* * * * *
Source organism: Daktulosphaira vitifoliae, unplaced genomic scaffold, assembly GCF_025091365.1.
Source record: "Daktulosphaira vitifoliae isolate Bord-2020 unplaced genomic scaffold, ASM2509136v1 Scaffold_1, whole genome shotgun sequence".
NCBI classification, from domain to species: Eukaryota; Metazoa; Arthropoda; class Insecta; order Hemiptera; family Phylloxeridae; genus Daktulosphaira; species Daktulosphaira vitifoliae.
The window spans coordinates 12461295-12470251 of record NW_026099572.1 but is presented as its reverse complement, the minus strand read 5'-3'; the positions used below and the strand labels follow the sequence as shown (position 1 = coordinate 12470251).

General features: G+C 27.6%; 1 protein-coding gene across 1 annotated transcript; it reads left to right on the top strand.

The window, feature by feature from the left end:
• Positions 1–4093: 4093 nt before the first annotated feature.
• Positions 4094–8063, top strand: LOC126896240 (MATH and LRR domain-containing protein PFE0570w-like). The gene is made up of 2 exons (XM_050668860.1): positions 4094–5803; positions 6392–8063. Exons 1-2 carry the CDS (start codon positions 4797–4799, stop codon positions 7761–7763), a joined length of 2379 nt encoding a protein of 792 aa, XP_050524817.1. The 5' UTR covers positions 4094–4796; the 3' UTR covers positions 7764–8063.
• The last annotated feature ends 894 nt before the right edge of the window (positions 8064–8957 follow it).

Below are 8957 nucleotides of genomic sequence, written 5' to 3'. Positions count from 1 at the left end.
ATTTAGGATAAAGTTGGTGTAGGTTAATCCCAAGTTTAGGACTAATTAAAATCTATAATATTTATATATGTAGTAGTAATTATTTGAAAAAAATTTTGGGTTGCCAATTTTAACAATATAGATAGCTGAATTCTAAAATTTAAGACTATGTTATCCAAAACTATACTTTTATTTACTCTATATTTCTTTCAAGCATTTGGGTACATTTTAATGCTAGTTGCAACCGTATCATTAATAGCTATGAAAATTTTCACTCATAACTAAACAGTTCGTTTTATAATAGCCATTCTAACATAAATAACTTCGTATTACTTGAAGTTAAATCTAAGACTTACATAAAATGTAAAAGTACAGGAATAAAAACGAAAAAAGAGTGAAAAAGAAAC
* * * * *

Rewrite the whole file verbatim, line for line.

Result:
Source organism: Daktulosphaira vitifoliae, unplaced genomic scaffold, assembly GCF_025091365.1.
Source record: "Daktulosphaira vitifoliae isolate Bord-2020 unplaced genomic scaffold, ASM2509136v1 Scaffold_1, whole genome shotgun sequence".
NCBI classification, from domain to species: Eukaryota; Metazoa; Arthropoda; class Insecta; order Hemiptera; family Phylloxeridae; genus Daktulosphaira; species Daktulosphaira vitifoliae.
The window spans coordinates 12461295-12470251 of record NW_026099572.1 but is presented as its reverse complement, the minus strand read 5'-3'; the positions used below and the strand labels follow the sequence as shown (position 1 = coordinate 12470251).

General features: G+C 27.6%; 1 protein-coding gene across 1 annotated transcript; it reads left to right on the top strand.

The window, feature by feature from the left end:
• Positions 1–4093: 4093 nt before the first annotated feature.
• Positions 4094–8063, top strand: LOC126896240 (MATH and LRR domain-containing protein PFE0570w-like). The gene is made up of 2 exons (XM_050668860.1): positions 4094–5803; positions 6392–8063. Exons 1-2 carry the CDS (start codon positions 4797–4799, stop codon positions 7761–7763), a joined length of 2379 nt encoding a protein of 792 aa, XP_050524817.1. The 5' UTR covers positions 4094–4796; the 3' UTR covers positions 7764–8063.
• The last annotated feature ends 894 nt before the right edge of the window (positions 8064–8957 follow it).

Below are 8957 nucleotides of genomic sequence, written 5' to 3'. Positions count from 1 at the left end.
ATTTAGGATAAAGTTGGTGTAGGTTAATCCCAAGTTTAGGACTAATTAAAATCTATAATATTTATATATGTAGTAGTAATTATTTGAAAAAAATTTTGGGTTGCCAATTTTAACAATATAGATAGCTGAATTCTAAAATTTAAGACTATGTTATCCAAAACTATACTTTTATTTACTCTATATTTCTTTCAAGCATTTGGGTACATTTTAATGCTAGTTGCAACCGTATCATTAATAGCTATGAAAATTTTCACTCATAACTAAACAGTTCGTTTTATAATAGCCATTCTAACATAAATAACTTCGTATTACTTGAAGTTAAATCTAAGACTTACATAAAATGTAAAAGTACAGGAATAAAAACGAAAAAAGAGTGAAAAAGAAAC